The 5-year survival estimate from a study evaluating nivolumab in a subset of patients with advanced non-small cell lung cancer (NSCLC) is significantly longer following treatment discontinuation.
The 5-year survival estimate from a study evaluating nivolumab in a subset of patients with advanced non-small cell lung cancer (NSCLC) is significantly longer than the historic survival numbers in these patients, according to data that will be presented at the annual meeting of the American Association of Cancer Research (AACR).
Patients diagnosed with advanced NSCLC, who carry a mutation in the epidermal growth factor receptor gene () or rearrangements in anaplastic lymphoma kinase (), have poor survival—a majority die within 1 year of diagnosis, despite molecularly targeted treatments. However, results of a trial that was initiated in 2010 has found encouraging results in a subset of these patients.
In the study, 129 patients were treated at 11 sites around the United States with standard chemotherapy or the programmed death-ligand 1 inhibitor nivolumab.
Nivolumab was administered intravenously as a 1-hour infusion every 2 weeks in 8-week treatment cycles in an outpatient setting. Treatment was continued for up to 96 weeks or until unacceptable toxicity, confirmed complete response, confirmed disease progression, or withdrawal of consent.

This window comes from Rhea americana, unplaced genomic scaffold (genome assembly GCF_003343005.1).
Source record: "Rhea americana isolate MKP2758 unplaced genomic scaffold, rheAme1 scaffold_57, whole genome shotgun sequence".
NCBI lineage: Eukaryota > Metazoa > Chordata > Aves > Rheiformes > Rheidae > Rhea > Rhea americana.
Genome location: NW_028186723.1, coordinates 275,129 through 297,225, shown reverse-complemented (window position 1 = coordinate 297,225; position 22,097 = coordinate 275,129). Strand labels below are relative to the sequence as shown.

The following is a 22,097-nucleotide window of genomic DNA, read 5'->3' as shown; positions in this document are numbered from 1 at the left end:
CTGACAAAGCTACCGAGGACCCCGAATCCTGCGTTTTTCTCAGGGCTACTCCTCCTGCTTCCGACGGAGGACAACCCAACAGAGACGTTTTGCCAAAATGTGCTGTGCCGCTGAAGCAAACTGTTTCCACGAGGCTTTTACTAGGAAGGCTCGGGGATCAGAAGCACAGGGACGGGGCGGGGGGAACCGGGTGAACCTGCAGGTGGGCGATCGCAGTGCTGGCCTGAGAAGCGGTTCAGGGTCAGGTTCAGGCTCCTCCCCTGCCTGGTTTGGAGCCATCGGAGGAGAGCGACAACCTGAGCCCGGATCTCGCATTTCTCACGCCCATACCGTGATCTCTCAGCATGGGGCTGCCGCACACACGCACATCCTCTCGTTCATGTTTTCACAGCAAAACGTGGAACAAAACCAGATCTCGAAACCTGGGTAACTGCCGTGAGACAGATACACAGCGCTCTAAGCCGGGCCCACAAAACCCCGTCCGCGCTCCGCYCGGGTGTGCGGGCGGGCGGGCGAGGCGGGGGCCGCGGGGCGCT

The data presented at AACR shows 16 patients survived 58 months (nearly 5 years)—12 of the 16 did not receive further therapy at the time of data analysis in November 2016 and were without worsening disease symptoms.
said in a statement
“A small subset of nonsmall cell lung cancer patients appear to respond to nivolumab and have beaten the odds that most patients with this cancer face,” Julie Brahmer, MD, program leader of the trial at the Johns Hopkins Bloomberg—Kimmel Institute for Cancer Immunotherapy, .
The 16 patients must have some unique biological characteristics that have led to their improved performance over the remaining cohort. However, the authors have yet to identify the genes or proteins that may be responsible for their long-term survival. Brahmer believes that combination immunotherapy regimens could further boost the number of responsive patients.
Previous results from the trial, published in the , found the most common adverse events (AEs) following a median of 13.6 weeks of therapy, were fatigue, decreased appetite, and diarrhea. Treatment-related severe AEs included skin, gastrointestinal, and pulmonary events. The trial also documented treatment-related deaths due to pneumonitis.
Defining which patients need continued therapy and which do not is a cost-saving opportunity for these very expensive medications, according to Brahmer. This is a valid argument, because duration of treatment with immuno-oncology agents remains a topic of debate.